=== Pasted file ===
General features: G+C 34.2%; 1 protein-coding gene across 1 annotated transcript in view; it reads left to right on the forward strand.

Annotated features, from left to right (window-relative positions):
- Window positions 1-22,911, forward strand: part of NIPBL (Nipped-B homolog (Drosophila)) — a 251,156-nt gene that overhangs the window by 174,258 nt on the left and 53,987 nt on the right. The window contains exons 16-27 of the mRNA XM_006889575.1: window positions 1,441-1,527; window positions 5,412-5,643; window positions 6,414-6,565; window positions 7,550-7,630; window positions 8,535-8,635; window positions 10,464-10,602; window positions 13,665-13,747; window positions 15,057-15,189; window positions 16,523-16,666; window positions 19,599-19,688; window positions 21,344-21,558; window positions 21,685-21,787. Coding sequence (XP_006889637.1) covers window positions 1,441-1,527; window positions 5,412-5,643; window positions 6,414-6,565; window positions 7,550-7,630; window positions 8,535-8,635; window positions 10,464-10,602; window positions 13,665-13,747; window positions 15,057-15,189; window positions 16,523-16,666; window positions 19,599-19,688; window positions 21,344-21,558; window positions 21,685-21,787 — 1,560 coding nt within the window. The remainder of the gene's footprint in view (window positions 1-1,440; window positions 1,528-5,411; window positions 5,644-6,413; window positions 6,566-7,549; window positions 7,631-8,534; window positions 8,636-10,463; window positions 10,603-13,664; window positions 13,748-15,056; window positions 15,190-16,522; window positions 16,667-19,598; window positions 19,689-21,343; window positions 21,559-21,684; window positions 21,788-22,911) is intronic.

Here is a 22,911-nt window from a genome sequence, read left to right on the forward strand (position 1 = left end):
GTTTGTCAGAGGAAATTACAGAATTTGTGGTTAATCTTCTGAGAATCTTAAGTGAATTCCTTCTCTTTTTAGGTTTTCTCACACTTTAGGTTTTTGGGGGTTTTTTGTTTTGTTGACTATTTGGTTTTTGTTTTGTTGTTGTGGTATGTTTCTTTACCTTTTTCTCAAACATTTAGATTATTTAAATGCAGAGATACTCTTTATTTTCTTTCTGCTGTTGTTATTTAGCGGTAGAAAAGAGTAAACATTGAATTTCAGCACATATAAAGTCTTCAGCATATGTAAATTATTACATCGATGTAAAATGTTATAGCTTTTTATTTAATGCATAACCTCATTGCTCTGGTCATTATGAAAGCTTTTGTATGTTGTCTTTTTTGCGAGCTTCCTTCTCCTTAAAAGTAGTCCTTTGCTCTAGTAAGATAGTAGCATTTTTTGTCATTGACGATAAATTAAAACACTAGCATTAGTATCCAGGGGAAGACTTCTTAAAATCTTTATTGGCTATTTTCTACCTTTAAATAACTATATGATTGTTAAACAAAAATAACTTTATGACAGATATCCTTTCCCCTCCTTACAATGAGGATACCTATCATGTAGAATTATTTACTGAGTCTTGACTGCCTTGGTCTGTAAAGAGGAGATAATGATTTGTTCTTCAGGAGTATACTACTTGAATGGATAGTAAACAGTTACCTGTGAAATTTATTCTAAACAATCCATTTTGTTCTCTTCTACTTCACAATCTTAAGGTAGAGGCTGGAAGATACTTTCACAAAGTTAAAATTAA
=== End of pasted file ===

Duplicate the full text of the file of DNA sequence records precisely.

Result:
General features: G+C 34.2%; 1 protein-coding gene across 1 annotated transcript in view; it reads left to right on the forward strand.

Annotated features, from left to right (window-relative positions):
- Window positions 1-22,911, forward strand: part of NIPBL (Nipped-B homolog (Drosophila)) — a 251,156-nt gene that overhangs the window by 174,258 nt on the left and 53,987 nt on the right. The window contains exons 16-27 of the mRNA XM_006889575.1: window positions 1,441-1,527; window positions 5,412-5,643; window positions 6,414-6,565; window positions 7,550-7,630; window positions 8,535-8,635; window positions 10,464-10,602; window positions 13,665-13,747; window positions 15,057-15,189; window positions 16,523-16,666; window positions 19,599-19,688; window positions 21,344-21,558; window positions 21,685-21,787. Coding sequence (XP_006889637.1) covers window positions 1,441-1,527; window positions 5,412-5,643; window positions 6,414-6,565; window positions 7,550-7,630; window positions 8,535-8,635; window positions 10,464-10,602; window positions 13,665-13,747; window positions 15,057-15,189; window positions 16,523-16,666; window positions 19,599-19,688; window positions 21,344-21,558; window positions 21,685-21,787 — 1,560 coding nt within the window. The remainder of the gene's footprint in view (window positions 1-1,440; window positions 1,528-5,411; window positions 5,644-6,413; window positions 6,566-7,549; window positions 7,631-8,534; window positions 8,636-10,463; window positions 10,603-13,664; window positions 13,748-15,056; window positions 15,190-16,522; window positions 16,667-19,598; window positions 19,689-21,343; window positions 21,559-21,684; window positions 21,788-22,911) is intronic.

Here is a 22,911-nt window from a genome sequence, read left to right on the forward strand (position 1 = left end):
GTTTGTCAGAGGAAATTACAGAATTTGTGGTTAATCTTCTGAGAATCTTAAGTGAATTCCTTCTCTTTTTAGGTTTTCTCACACTTTAGGTTTTTGGGGGTTTTTTGTTTTGTTGACTATTTGGTTTTTGTTTTGTTGTTGTGGTATGTTTCTTTACCTTTTTCTCAAACATTTAGATTATTTAAATGCAGAGATACTCTTTATTTTCTTTCTGCTGTTGTTATTTAGCGGTAGAAAAGAGTAAACATTGAATTTCAGCACATATAAAGTCTTCAGCATATGTAAATTATTACATCGATGTAAAATGTTATAGCTTTTTATTTAATGCATAACCTCATTGCTCTGGTCATTATGAAAGCTTTTGTATGTTGTCTTTTTTGCGAGCTTCCTTCTCCTTAAAAGTAGTCCTTTGCTCTAGTAAGATAGTAGCATTTTTTGTCATTGACGATAAATTAAAACACTAGCATTAGTATCCAGGGGAAGACTTCTTAAAATCTTTATTGGCTATTTTCTACCTTTAAATAACTATATGATTGTTAAACAAAAATAACTTTATGACAGATATCCTTTCCCCTCCTTACAATGAGGATACCTATCATGTAGAATTATTTACTGAGTCTTGACTGCCTTGGTCTGTAAAGAGGAGATAATGATTTGTTCTTCAGGAGTATACTACTTGAATGGATAGTAAACAGTTACCTGTGAAATTTATTCTAAACAATCCATTTTGTTCTCTTCTACTTCACAATCTTAAGGTAGAGGCTGGAAGATACTTTCACAAAGTTAAAATTAA